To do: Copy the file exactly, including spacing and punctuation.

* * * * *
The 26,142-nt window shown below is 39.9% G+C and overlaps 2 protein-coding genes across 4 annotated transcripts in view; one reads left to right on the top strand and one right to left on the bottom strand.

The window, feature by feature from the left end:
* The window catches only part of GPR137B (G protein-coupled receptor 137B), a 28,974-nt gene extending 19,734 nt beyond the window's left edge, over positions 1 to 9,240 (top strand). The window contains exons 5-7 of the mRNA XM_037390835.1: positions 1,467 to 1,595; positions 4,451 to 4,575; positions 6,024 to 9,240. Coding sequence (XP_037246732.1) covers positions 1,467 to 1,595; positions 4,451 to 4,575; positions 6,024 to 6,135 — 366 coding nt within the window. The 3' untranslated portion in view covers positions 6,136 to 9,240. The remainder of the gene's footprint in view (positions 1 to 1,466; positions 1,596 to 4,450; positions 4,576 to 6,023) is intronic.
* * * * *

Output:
The 26,142-nt window shown below is 39.9% G+C and overlaps 2 protein-coding genes across 4 annotated transcripts in view; one reads left to right on the top strand and one right to left on the bottom strand.

The window, feature by feature from the left end:
* The window catches only part of GPR137B (G protein-coupled receptor 137B), a 28,974-nt gene extending 19,734 nt beyond the window's left edge, over positions 1 to 9,240 (top strand). The window contains exons 5-7 of the mRNA XM_037390835.1: positions 1,467 to 1,595; positions 4,451 to 4,575; positions 6,024 to 9,240. Coding sequence (XP_037246732.1) covers positions 1,467 to 1,595; positions 4,451 to 4,575; positions 6,024 to 6,135 — 366 coding nt within the window. The 3' untranslated portion in view covers positions 6,136 to 9,240. The remainder of the gene's footprint in view (positions 1 to 1,466; positions 1,596 to 4,450; positions 4,576 to 6,023) is intronic.